Also I assume that very, very few people here are interested in such old stuff, I still show for the few that are. Also i consider myself a small expert in the early development of prussian fuses, but i still have a problem with this. It is a fuse for a 25-pounder (stone weight system) shell which has a dia. of 22cm and an empty weight of 27,4kg . The fuse complete has a burning time of 13 sec. In P.1 you can discern the numbers 6,7,8 and 9. I assume thefuse was adjusted to a 10sec burning time by drilling a horizontal hole through. When the fuse was pulled more than 150 years later, it broke off at that spot. The timing rings equal 0,5 sec. P.2 is a view of the other side of the fuse. The reduction of the dia, on the upper third of the fuse, had the following reason. This was the part that stuck in the fuse-hole of the shell. For very short burning times, pieces of "black match" were strung through the horizontally drilled timing hole. The "black match" led the fire to the bursting charge. P.3 : View onto the top. This type of straight, stepped construction one only finds after 1869. P.4 : 2 repro 7 & 10-pounder prussian fuses compared to the 25-pounder. P.5 : Drawing of a 25-pounder fuse model 1851. Here you can see the cutaway construction on the sides of the upper half of the fuse. P.6 : 1855 fuse models. A 255-pounder on the right. These still have the socalled "Cup" with rounded bottom. P.7 : Page from the 1872-1877 prussian technical manual. In the middle the model C 69-23cm is shown. This has the top surface like my item. I assume this to be a 1845 experimental prussian fuse. May be somebody knows more.P.7-(1872-77) C 69-23cm (800x308).jpgP.6-Prussian fuses 1855 (800x533).jpgP.5 -25-pounder Fuse 1851 (531x800).jpgP.4 -7 & 10 pounder comp.to 25 pounder fuse (514x800).jpgP.3 Prussian 25pounder fuse(532x800).jpgP.2 Prussian 25pounder fuse(800x385).jpgP.1 Prussian 25pounder fuse(800x533).jpgRegards,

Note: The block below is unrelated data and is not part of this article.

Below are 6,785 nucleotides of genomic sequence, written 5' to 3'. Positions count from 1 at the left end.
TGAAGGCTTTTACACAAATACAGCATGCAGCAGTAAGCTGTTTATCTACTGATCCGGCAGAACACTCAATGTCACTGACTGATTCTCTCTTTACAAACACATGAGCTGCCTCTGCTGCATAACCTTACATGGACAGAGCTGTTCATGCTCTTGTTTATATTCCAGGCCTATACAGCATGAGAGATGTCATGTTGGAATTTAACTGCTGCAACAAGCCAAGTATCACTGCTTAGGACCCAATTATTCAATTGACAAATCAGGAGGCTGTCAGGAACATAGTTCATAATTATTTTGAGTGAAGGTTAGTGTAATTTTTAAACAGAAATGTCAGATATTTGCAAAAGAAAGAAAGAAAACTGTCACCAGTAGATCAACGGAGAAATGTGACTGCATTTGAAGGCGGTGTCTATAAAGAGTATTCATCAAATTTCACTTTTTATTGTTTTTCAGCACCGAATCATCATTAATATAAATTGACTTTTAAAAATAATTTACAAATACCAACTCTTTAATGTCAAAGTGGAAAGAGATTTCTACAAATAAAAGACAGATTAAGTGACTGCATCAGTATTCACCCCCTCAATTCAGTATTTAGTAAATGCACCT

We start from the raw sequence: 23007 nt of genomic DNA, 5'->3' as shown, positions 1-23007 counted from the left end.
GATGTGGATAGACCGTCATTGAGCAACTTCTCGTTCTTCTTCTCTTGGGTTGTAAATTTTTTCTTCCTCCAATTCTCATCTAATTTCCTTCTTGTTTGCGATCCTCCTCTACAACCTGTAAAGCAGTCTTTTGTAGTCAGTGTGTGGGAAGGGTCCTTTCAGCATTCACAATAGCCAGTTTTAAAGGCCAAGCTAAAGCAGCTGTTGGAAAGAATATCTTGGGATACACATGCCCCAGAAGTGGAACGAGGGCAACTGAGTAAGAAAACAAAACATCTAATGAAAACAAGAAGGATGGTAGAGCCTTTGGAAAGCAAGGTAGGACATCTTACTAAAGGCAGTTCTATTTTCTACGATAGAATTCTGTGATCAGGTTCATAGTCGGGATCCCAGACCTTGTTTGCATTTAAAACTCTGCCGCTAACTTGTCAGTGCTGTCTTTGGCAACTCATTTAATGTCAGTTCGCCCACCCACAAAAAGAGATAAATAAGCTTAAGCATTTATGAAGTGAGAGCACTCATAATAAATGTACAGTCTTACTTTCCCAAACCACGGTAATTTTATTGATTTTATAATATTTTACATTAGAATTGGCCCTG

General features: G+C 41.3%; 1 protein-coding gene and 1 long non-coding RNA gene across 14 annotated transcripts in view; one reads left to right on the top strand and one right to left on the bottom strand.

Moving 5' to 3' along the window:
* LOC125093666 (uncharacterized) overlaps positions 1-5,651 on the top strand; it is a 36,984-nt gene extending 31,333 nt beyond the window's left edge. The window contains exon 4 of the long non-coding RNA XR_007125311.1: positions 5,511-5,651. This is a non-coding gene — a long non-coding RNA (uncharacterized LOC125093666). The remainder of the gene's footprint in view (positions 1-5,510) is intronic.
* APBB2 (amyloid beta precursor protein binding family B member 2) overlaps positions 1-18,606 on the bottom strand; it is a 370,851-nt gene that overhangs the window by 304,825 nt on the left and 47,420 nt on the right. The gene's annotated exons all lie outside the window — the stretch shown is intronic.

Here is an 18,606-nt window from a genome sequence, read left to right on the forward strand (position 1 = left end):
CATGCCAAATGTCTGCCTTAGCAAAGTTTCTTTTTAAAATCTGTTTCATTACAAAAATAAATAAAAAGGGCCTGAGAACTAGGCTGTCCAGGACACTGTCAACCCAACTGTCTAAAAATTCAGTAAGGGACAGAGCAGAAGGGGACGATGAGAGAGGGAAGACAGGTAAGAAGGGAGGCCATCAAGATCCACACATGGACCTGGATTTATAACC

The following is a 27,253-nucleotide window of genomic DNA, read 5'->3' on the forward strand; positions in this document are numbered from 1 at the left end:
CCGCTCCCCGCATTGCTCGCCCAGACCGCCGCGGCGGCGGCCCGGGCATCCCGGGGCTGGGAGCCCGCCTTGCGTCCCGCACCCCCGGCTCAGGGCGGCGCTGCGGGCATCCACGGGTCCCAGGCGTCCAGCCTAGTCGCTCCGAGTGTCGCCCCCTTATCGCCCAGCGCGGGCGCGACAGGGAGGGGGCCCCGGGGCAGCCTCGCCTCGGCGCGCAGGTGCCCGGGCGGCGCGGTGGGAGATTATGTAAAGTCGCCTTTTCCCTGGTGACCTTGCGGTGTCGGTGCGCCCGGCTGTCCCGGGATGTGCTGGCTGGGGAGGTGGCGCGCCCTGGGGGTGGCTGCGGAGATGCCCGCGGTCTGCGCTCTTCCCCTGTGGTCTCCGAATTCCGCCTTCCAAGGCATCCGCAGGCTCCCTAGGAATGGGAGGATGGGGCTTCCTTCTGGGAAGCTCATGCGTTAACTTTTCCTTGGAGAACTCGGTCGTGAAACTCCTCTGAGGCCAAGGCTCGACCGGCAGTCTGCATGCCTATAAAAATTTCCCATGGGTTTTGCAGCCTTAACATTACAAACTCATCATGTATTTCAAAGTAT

Bellifortis.


    Please tell me you no more pages of this book? And a large format of this scheme?

  7. #5
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    Was möchtest du genau wissen ?

  8. #6
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    Hallo @Gr.Fr.,
    was möchtest du genau wissen ?
    Bellifortis.

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  10. #7
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    Guten Tag,Bellifortis!
    I am interested in any materials related to the ammunition and artillery of Prussia, especially the schemes of various fuses. I mostly collect this period)
    I would appreciate any information.
    I hope that soon I will be able to pick up a wooden tube from a 15-centimeter ball of Prussia. As soon as I do this, I'll post a photo here)
    Gr.Fr

  11. #8
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    I assume the fuse was adjusted to a 10sec burning time by drilling a horizontal hole through. When the fuse was pulled more than 150 years later, it broke off at that spot.

    Early British fizes were very similar to this, fuzes in this period were cut completely through, not drilled. Drilling at set points was the next development. So the fuze is not broken off, it has been cut deliberately. A nice example, wood fuzes are quite scarce.

  12. #9
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    008.jpg010.jpg012.jpg016.jpg017.jpg020.jpgI have been fortunate to get these boxer fuzes over the years,the ones in packets are American civil war fuzes as is the tallest one, the others are British
    Attached Images Attached Images

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  14. #10
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    That's a very nice collection of 19th century wooden-and paper-timefuses and all in arsenal-stored, best condition. For many years I have been searching for samples like these, but have not even found 1 yet. These wooden and paper fuses can not be found outside. More than 150 years of rain and snow has destroyed all that are in the ground. Even in Museum collections these fuses are very rarely seen here.
    Bellifortis